But Obama’s fortunate that more than half of voters still blame Bush for the financial crisis — and just enough of them are prepared to give the President another four years to put it right.

The worry is that the drift from a dynamic ‘can-do’ nation to a dependent ‘something for nothing’ society continues to stifle economic recovery. The world needs America’s red-in-tooth-and-claw capitalism to fuel global growth.

What’s of equal concern is that under Obama, as in Britain, rampant hostility to private enterprise and ‘the rich’ has flourished.

That probably cost Romney the presidency. He may have had the credentials to kick-start the economy and prosperity. But he wasn’t a perfect candidate — simply the best of a deeply unimpressive bunch. 

His self-made $200 million fortune — which should have been a source of admiration, not resentment — left him exposed to accusations of being ‘out of touch’ and only caring about ‘the rich’. (Now where have we heard that before?)

So can the Republicans win next time, or is this as good as it gets? Romney actually polled fewer votes than John McCain four years ago.

It didn’t help that, despite his Mormon faith, Romney came across as one of those aloof, ‘born-to-rule’ WASPs who have dominated the Republican establishment since the days of Abraham Lincoln.

With minorities flocking to Obama and America’s demographics shifting, can a middle-aged white man ever get elected again? Some commentators think not.

(Mind you, Obama’s campaign featured so many white, middle-aged male celebrities that some of his rallies looked like TV adverts for erectile dysfunction medication.)
Obama’s victory wasn’t  entirely down to minority support, though. The swing states which took him over the line are predominantly white, which suggests whites are equally comfortable with the idea of sucking on the government teat.
In fact, immigrant communities are responsible for some of the most enterprising sectors of the economy, especially Hispanics and Asians, who should be natural Republican supporters.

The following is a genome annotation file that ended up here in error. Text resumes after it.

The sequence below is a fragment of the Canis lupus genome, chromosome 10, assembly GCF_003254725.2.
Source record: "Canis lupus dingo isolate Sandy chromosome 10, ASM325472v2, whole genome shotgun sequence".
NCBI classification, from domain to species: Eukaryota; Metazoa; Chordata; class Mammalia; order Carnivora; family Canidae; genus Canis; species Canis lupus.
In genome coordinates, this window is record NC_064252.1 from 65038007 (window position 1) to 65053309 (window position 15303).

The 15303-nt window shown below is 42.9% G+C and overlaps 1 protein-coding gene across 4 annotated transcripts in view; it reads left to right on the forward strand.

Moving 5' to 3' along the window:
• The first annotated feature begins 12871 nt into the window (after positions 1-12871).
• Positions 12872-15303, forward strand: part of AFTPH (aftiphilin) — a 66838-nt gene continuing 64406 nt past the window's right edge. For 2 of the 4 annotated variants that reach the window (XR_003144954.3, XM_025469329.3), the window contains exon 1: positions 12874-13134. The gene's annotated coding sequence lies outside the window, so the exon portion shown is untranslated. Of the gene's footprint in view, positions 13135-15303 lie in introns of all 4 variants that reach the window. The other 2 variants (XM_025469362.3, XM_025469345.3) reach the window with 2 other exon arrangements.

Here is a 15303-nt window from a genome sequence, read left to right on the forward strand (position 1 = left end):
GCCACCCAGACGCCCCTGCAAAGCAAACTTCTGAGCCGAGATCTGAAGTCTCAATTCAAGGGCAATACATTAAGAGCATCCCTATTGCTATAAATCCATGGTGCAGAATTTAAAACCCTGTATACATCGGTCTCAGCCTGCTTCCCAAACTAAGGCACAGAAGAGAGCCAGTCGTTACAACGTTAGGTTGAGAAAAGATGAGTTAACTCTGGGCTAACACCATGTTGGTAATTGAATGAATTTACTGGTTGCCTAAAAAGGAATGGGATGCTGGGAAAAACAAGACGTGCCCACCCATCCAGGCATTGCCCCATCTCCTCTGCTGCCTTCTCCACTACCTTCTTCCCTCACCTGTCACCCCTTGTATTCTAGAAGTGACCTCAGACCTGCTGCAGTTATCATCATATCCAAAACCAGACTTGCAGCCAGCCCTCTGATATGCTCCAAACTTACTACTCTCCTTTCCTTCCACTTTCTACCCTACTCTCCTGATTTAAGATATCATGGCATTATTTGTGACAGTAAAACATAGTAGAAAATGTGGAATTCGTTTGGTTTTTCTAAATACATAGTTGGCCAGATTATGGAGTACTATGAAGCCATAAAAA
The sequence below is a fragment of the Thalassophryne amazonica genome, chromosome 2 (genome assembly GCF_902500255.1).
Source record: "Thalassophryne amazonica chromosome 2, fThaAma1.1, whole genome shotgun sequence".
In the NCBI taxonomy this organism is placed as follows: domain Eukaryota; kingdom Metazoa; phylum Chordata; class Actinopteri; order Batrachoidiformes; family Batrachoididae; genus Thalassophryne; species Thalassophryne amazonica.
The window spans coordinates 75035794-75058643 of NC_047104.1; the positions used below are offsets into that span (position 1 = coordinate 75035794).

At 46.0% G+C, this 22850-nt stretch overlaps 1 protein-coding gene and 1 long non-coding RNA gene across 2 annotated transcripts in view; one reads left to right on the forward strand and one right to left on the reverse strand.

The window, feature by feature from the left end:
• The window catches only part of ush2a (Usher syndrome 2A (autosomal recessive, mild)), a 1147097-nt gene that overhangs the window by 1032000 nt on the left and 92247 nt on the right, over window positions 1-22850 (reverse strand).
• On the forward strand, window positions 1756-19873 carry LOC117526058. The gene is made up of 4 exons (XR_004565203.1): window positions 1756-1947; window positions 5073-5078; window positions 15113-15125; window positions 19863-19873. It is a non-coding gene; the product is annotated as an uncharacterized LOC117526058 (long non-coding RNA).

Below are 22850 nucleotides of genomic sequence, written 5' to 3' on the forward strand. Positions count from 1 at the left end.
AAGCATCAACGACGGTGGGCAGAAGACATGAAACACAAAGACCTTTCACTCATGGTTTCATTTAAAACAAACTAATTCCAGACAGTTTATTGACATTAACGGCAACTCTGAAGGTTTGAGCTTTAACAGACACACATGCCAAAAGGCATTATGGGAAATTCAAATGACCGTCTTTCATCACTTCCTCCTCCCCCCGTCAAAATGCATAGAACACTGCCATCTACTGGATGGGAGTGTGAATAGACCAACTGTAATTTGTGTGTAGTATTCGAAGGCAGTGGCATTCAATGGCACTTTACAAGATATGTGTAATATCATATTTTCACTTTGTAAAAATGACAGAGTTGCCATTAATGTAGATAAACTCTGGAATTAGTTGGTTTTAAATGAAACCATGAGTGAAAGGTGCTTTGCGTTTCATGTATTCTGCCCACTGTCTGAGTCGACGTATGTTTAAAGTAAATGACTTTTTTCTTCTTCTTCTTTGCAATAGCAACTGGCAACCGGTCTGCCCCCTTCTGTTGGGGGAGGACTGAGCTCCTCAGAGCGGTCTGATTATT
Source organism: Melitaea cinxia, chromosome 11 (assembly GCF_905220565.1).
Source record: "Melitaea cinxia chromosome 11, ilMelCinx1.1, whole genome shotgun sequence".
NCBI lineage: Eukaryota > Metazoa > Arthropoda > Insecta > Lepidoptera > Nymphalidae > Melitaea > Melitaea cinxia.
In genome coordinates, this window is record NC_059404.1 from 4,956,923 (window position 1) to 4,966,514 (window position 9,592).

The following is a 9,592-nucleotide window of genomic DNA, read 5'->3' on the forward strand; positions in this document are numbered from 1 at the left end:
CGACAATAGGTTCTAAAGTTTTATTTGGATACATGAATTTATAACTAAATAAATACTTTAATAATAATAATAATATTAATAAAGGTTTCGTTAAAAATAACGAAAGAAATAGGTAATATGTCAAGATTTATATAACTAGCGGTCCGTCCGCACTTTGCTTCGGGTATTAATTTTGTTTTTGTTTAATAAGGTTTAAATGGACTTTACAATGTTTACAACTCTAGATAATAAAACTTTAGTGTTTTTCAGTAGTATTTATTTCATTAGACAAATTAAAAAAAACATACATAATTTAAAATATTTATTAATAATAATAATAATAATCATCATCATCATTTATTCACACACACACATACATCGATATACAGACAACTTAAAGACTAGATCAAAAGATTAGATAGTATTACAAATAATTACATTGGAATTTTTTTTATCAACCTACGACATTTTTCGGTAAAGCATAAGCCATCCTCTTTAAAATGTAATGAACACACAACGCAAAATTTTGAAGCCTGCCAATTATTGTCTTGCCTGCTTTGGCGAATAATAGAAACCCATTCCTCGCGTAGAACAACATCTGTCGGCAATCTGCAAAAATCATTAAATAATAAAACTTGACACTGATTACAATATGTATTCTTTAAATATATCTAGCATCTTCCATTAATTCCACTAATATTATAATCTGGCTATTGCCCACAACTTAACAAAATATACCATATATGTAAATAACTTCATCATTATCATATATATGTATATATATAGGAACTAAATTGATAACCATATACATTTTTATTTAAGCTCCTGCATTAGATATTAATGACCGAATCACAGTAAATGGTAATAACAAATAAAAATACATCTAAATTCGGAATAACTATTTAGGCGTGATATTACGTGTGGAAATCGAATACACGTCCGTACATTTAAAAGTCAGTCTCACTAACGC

Hispanics increasingly form  a vital component of the  American electorate.
That’s why my money is on the Republican candidate in 2016 being Cuban-American senator Marco Rubio.

I watched Rubio electrify a Tea Party rally in Florida 18 months ago. He’s the most impressive young politician on either side of the Atlantic.

He could win and win big. But only if enough of his fellow Americans are prepared to start asking what they can do for their country, not what their country can do for them.


New dawn? This looks more like a new dusk

By Simon Heffer

The next four years for America look bleak. It’s not so much a new dawn as a new dusk. And with 50 months left in power, President Obama, his hands tied by a Republican-controlled House of Representatives, is a lame duck already.

He was re-elected despite a majority of voters thinking the economy is on the wrong track. And with tax rises that could wreck recovery due on January 1 – the so-called ‘fiscal cliff’ – experts fear a recession here in 2013.

The most sensible policy – which a Romney administration would have pursued – is deficit reduction. Instead, the second Obama term will increase the deficit, further diminishing America’s economic power and credibility.

Around $1trillion a year will be added to debt – bringing the total to $20trillion by 2016. This will drive up interest rates on US bonds, and hard-pressed Americans will have to pay more taxes to fund higher interest payments.

Meanwhile, the President is determined to push through his ‘Obamacare’ health insurance policy, which would account for a large part of that increase. 

But the Democrats are well aware that the pumping of federal money into corporate bail-outs and infrastructure projects in declining regions is the key to creating a state clientele that keeps voting them back into office.